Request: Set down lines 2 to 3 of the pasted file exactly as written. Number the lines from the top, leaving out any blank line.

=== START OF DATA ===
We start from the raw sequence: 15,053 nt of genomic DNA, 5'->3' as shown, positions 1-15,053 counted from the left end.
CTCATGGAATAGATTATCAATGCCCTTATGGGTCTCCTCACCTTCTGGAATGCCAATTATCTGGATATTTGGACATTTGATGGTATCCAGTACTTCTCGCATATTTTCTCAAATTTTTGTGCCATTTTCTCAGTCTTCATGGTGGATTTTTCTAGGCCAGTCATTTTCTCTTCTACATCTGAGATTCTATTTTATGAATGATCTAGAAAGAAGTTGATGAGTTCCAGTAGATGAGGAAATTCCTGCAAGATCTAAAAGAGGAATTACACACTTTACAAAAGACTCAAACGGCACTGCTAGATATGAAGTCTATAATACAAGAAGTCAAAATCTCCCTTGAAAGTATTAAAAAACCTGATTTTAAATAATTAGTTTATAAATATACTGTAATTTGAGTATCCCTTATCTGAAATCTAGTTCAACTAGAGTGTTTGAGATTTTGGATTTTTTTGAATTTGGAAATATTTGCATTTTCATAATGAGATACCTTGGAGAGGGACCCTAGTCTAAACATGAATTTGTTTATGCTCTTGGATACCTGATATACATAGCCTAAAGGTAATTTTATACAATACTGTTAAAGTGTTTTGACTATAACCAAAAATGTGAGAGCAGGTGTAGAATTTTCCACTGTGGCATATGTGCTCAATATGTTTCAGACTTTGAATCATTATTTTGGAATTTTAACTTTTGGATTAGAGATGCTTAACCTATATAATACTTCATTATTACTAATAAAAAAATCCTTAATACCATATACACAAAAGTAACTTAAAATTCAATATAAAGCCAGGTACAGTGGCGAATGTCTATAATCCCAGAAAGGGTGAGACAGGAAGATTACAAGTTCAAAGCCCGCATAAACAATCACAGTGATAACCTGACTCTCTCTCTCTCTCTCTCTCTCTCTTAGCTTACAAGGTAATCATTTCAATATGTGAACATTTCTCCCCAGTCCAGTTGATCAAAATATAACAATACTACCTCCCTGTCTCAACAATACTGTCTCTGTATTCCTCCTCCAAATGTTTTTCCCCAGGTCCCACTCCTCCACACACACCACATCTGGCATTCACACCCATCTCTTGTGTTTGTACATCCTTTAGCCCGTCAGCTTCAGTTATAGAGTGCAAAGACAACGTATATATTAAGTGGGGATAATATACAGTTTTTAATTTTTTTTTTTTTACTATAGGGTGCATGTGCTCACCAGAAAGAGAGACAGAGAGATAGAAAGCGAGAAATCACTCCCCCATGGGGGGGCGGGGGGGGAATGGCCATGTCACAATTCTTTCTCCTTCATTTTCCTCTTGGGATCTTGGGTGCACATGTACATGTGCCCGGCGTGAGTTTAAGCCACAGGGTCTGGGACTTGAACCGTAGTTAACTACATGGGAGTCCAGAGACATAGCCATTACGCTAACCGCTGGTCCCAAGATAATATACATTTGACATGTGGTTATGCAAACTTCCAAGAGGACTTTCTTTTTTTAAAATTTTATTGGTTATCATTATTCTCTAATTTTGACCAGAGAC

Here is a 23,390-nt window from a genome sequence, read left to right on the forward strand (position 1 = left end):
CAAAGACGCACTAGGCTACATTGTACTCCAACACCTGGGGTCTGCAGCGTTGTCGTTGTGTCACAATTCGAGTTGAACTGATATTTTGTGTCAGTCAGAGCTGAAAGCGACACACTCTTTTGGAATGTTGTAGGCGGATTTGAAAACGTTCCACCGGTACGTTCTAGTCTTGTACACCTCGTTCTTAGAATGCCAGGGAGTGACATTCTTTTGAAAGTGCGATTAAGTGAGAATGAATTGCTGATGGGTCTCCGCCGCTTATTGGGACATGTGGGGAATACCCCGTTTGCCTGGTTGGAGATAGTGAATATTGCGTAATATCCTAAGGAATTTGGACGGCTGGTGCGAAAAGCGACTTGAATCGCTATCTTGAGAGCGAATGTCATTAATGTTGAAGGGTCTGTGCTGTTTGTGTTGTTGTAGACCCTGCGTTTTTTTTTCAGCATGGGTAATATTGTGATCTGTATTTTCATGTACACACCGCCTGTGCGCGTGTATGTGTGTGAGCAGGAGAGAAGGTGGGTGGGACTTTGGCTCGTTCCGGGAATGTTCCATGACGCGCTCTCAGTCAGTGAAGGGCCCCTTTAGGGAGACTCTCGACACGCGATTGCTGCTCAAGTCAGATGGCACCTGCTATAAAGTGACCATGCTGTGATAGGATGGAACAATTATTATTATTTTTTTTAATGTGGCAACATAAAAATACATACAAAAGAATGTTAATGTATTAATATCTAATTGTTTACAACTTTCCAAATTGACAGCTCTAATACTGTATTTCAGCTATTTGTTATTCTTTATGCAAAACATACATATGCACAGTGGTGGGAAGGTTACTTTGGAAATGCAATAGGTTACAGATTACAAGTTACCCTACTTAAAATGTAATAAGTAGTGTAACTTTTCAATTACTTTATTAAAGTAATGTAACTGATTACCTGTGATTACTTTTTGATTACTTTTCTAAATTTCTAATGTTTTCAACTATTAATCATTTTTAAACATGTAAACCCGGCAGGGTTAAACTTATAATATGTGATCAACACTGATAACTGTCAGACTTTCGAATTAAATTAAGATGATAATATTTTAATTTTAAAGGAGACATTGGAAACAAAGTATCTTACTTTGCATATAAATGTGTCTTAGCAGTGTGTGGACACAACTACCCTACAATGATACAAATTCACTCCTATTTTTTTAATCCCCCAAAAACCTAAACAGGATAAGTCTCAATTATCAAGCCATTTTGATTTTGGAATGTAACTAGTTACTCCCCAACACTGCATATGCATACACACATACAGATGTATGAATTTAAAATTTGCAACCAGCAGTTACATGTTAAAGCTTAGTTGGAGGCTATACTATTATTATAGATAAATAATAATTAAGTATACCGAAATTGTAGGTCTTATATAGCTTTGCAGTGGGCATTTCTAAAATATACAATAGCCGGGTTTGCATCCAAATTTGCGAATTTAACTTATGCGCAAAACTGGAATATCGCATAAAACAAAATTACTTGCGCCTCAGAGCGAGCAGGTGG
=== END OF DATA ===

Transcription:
CTCATGGAATAGATTATCAATGCCCTTATGGGTCTCCTCACCTTCTGGAATGCCAATTATCTGGATATTTGGACATTTGATGGTATCCAGTACTTCTCGCATATTTTCTCAAATTTTTGTGCCATTTTCTCAGTCTTCATGGTGGATTTTTCTAGGCCAGTCATTTTCTCTTCTACATCTGAGATTCTATTTTATGAATGATCTAGAAAGAAGTTGATGAGTTCCAGTAGATGAGGAAATTCCTGCAAGATCTAAAAGAGGAATTACACACTTTACAAAAGACTCAAACGGCACTGCTAGATATGAAGTCTATAATACAAGAAGTCAAAATCTCCCTTGAAAGTATTAAAAAACCTGATTTTAAATAATTAGTTTATAAATATACTGTAATTTGAGTATCCCTTATCTGAAATCTAGTTCAACTAGAGTGTTTGAGATTTTGGATTTTTTTGAATTTGGAAATATTTGCATTTTCATAATGAGATACCTTGGAGAGGGACCCTAGTCTAAACATGAATTTGTTTATGCTCTTGGATACCTGATATACATAGCCTAAAGGTAATTTTATACAATACTGTTAAAGTGTTTTGACTATAACCAAAAATGTGAGAGCAGGTGTAGAATTTTCCACTGTGGCATATGTGCTCAATATGTTTCAGACTTTGAATCATTATTTTGGAATTTTAACTTTTGGATTAGAGATGCTTAACCTATATAATACTTCATTATTACTAATAAAAAAATCCTTAATACCATATACACAAAAGTAACTTAAAATTCAATATAAAGCCAGGTACAGTGGCGAATGTCTATAATCCCAGAAAGGGTGAGACAGGAAGATTACAAGTTCAAAGCCCGCATAAACAATCACAGTGATAACCTGACTCTCTCTCTCTCTCTCTCTCTCTCTTAGCTTACAAGGTAATCATTTCAATATGTGAACATTTCTCCCCAGTCCAGTTGATCAAAATATAACAATACTACCTCCCTGTCTCAACAATACTGTCTCTGTATTCCTCCTCCAAATGTTTTTCCCCAGGTCCCACTCCTCCACACACACCACATCTGGCATTCACACCCATCTCTTGTGTTTGTACATCCTTTAGCCCGTCAGCTTCAGTTATAGAGTGCAAAGACAACGTATATATTAAGTGGGGATAATATACAGTTTTTAATTTTTTTTTTTTTACTATAGGGTGCATGTGCTCACCAGAAAGAGAGACAGAGAGATAGAAAGCGAGAAATCACTCCCCCATGGGGGGGCGGGGGGGGAATGGCCATGTCACAATTCTTTCTCCTTCATTTTCCTCTTGGGATCTTGGGTGCACATGTACATGTGCCCGGCGTGAGTTTAAGCCACAGGGTCTGGGACTTGAACCGTAGTTAACTACATGGGAGTCCAGAGACATAGCCATTACGCTAACCGCTGGTCCCAAGATAATATACATTTGACATGTGGTTATGCAAACTTCCAAGAGGACTTTCTTTTTTTAAAATTTTATTGGTTATCATTATTCTCTAATTTTGACCAGAGAC

Here is a 23,390-nt window from a genome sequence, read left to right on the forward strand (position 1 = left end):